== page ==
A top House Democrat is calling on the Senate to abolish the filibuster in order to pass federal voting rights legislation, pointing to the Jan. 6 attack on the Capitol as reason why election reforms are needed on the national level.

Assistant House Speaker Katherine Clark (D-Mass.) penned an op-ed in Newsweek on Thursday, the first anniversary of the deadly riot, in which she said the upper chamber must nix the legislative hurdle because it has “been weaponized against voting rights” in the past year.

“We must abolish the current filibuster to protect the vote and fair elections,” Clark wrote, adding, “The future of the republic depends on it.”

The assistant Speaker took a swipe at Republican lawmakers for refusing to “put democracy ahead of their own desperate pursuit of power,” pointing to their false claims of election fraud, refusal to participate in the Jan. 6 investigation and backing restrictive voting laws at the state level.

At least 19 states passed 34 laws hampering access to voting between Jan. 1 and Dec. 7 of last year, according to the Brennan Center.

“They have proven time and again that their political goal is undermining our democracy instead of standing up for its survival,” Clark wrote. “So, we must go it alone. And to do that, we must abolish the filibuster.”

Clark’s plea comes as voting rights legislation has largely stalled in the Senate. The House last year passed the Freedom to Vote Act and the John Lewis Voting Rights Advancement Act, both of which were later blocked by Senate Republicans.

As a result, a number of Democrats are calling for abolishing the filibuster to allow the caucus to pass voting rights legislation with a simple majority vote. Two key Democrats, however, are opposed to amending Senate rules to approve the bills: Sens. Joe Manchin (W.Va.) and Kyrsten Sinema (Ariz.).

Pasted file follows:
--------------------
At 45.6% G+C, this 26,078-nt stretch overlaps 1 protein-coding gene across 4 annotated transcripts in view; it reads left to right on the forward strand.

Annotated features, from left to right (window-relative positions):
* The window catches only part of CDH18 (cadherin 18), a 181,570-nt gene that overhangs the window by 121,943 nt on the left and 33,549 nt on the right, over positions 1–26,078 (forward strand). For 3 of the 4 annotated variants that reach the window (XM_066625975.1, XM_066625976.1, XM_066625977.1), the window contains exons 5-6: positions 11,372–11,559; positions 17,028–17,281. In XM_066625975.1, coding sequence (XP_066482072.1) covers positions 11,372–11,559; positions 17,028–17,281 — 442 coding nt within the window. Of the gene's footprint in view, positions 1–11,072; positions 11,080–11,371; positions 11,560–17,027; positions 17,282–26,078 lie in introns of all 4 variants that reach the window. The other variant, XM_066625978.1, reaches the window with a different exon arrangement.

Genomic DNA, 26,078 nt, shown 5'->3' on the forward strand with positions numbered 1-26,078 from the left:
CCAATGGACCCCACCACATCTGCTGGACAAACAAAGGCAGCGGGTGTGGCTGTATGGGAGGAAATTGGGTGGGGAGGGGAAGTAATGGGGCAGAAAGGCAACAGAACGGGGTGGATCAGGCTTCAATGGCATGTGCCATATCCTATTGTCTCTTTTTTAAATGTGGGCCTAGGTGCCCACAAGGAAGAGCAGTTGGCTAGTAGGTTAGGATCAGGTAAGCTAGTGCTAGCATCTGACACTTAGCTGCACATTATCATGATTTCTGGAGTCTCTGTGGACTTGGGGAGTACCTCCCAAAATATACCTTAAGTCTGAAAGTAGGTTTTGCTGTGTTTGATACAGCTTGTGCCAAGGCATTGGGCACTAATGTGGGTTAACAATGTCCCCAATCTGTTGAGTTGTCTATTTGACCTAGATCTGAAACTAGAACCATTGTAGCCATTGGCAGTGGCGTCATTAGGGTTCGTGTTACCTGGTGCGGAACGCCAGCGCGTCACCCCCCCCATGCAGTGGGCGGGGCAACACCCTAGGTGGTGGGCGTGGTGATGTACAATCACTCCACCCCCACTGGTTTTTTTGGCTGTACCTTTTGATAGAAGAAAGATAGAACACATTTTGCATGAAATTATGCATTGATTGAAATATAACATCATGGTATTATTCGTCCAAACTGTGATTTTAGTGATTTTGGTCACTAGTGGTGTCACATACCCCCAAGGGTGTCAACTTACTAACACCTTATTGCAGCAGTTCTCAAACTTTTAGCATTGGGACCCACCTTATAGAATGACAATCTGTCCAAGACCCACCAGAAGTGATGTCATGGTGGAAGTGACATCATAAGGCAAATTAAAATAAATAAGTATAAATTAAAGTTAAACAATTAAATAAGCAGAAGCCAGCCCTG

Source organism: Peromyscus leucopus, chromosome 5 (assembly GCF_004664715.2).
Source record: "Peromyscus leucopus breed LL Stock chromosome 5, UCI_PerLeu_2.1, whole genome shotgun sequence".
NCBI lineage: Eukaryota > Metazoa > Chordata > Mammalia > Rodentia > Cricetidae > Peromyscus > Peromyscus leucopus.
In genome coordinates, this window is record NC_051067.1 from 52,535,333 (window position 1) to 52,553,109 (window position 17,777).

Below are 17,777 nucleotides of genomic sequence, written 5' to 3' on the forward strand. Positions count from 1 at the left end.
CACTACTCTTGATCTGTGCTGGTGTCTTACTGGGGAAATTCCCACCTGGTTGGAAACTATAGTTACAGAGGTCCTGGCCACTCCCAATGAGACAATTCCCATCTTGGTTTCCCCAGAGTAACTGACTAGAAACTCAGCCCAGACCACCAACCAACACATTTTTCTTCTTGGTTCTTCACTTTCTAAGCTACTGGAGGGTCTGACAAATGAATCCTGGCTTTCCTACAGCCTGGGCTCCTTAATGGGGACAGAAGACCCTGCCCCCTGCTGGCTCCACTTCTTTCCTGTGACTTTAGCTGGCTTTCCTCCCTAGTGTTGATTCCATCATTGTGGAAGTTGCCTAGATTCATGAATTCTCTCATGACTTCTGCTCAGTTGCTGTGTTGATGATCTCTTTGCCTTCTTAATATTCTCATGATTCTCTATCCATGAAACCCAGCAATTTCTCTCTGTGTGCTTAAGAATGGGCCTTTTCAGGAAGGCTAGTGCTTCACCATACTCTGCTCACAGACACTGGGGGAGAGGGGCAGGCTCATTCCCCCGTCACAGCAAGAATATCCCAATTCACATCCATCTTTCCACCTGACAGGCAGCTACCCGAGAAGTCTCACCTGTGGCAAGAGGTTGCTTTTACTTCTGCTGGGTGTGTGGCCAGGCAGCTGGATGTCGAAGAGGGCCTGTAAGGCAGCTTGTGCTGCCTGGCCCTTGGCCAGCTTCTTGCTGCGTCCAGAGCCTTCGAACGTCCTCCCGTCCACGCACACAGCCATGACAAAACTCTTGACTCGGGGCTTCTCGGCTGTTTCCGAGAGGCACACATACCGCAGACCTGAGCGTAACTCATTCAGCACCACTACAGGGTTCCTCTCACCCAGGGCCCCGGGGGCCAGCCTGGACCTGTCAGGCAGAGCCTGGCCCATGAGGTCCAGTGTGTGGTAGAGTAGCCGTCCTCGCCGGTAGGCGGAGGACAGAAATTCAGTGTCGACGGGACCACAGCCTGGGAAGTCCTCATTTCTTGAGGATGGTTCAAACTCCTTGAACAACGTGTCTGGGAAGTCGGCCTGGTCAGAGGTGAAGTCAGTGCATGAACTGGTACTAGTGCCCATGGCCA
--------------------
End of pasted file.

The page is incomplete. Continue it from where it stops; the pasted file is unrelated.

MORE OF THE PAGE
Senate Majority Leader Charles Schumer (D-N.Y.) is now turning up the heat to pass voting rights legislation. The top Democrat earlier this week said he will force a vote on amending the Senate’s rules by Jan. 17 if Republicans again block voting rights legislation.

President Biden last month said he supports an exception to the filibuster to pass voting rights legislation.

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Clark, in her op-ed, tied the push for voting rights to the Jan. 6 attack on the Capitol, writing that despite the destruction and violence that occurred last year, federal voting rights legislation has still not been enacted.

“The Capitol building has been repaired. But the threats we face are as real now as they were a year ago. Despite a seditious coup attempt meant to overthrow the election, not a single piece of federal voting protection legislation has been signed into law,” Clark wrote.

“Democracy cannot survive voter suppression laws that substitute the will of the people for the will of a few,” she later added.

Original story HERE